I’ve been involved in establishing Common Operating Pictures (COPs) for about 15 years or more. The only definitive thing that I can tell you is that they don’t exist once you involve multiple parties (services, branches, agencies, etc.). Many attempts at creating a COP have been made but the reality is that each organization or user needs their own context to be applied so a picture simply can’t do it. Once the contexts change there is little common to the picture. Over time the term Common Operating Picture has left my vocabulary and I tend to get uptight when it is used (abused).

Some military organizations have used the phrase “Common Operating Environment” (COE) in recognition of the fact that your context determines what information is useful and the environment (systems) should adapt to your needs. A COE is nebulous though – there is no clear definition of what it is and how well it works. Other military groups came up with “Common Relevant Operating Picture” (CROP) but these both lose the idea. Imagine a military command centre with just a few basic positions:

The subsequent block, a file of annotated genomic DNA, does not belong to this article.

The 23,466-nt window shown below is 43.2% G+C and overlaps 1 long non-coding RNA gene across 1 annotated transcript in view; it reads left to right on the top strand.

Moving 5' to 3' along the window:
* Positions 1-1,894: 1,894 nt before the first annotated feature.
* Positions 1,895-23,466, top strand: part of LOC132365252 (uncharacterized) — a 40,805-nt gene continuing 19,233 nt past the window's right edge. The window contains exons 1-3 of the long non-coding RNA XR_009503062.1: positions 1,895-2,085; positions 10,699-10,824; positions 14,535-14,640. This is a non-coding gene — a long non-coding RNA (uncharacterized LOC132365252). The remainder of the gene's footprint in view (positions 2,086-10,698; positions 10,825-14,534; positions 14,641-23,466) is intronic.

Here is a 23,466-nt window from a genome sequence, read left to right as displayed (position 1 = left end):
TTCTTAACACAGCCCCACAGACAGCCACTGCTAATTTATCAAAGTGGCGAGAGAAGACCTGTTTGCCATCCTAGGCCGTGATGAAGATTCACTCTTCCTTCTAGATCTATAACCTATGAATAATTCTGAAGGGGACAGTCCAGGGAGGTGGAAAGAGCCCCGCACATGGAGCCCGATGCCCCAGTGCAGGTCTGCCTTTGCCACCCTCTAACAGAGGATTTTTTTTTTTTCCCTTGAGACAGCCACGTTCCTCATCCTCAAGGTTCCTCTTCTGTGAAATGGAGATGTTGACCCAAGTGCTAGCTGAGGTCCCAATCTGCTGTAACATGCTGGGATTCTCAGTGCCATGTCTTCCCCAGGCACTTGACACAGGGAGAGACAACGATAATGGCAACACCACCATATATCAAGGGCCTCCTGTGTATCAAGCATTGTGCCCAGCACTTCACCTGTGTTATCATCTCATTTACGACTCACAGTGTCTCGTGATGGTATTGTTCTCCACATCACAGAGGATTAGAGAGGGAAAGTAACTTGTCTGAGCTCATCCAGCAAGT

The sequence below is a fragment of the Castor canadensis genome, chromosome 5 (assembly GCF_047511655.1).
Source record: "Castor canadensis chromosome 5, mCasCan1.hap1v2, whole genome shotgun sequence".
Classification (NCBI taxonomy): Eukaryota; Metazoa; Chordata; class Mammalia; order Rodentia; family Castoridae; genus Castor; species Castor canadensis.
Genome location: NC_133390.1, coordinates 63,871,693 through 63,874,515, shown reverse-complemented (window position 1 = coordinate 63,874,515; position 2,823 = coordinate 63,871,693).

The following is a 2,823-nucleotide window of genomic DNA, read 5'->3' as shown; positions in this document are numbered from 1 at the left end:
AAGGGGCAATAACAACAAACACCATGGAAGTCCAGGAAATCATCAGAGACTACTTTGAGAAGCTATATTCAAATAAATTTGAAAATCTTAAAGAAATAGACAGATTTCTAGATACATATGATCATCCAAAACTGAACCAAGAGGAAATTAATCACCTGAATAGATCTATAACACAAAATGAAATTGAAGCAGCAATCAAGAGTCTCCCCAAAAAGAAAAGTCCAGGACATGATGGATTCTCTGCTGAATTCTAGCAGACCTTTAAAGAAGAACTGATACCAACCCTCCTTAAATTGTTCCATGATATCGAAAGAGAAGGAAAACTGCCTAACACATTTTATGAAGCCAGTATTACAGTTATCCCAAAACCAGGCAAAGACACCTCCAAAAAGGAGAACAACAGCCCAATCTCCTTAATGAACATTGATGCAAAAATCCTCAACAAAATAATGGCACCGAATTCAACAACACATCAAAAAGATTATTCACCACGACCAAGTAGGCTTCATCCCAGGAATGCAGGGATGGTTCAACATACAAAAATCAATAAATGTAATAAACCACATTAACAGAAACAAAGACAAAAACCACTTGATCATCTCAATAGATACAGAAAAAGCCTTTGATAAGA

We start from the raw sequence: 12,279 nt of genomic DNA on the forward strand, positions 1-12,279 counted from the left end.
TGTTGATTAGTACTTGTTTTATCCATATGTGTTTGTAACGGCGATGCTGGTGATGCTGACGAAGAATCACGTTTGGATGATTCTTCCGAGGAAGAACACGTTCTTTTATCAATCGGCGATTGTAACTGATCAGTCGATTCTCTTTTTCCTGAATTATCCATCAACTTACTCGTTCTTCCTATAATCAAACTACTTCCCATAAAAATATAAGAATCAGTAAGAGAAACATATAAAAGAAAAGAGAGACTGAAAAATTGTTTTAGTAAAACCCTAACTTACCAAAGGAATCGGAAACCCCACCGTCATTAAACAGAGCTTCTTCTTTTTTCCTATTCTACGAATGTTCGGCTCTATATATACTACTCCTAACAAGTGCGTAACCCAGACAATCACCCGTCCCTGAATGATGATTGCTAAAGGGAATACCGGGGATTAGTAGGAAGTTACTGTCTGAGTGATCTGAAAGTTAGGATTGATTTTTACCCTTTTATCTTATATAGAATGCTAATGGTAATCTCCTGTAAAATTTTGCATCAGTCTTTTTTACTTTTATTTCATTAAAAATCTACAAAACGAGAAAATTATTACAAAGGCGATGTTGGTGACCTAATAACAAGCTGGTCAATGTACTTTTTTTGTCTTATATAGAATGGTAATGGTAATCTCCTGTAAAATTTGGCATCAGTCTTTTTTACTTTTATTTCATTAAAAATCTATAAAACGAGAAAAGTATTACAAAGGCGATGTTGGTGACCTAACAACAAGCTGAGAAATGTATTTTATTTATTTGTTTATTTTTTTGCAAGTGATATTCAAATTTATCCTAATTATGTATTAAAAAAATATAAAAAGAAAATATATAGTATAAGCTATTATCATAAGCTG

• INT (the 2)
  • Ops (the 3)
  • Logistics (the 4)

Can you seriously imagine that these three players need exactly the same picture? Doubtful. However, they do need to share relevant information. The Ops officer needs the INT and Logistics side of the house to understand the current situation well enough so they can bring their own information and expertise to bear on the situation. Once we add civilians to the mix the terminilogy and needs of the user’s picture really starts to morph.

However, there is an answer to this holy grail search for a COP – it’s in the data.

The data should be common – but unless you and I are trying to do exactly the same thing the picture likely isn’t common at all.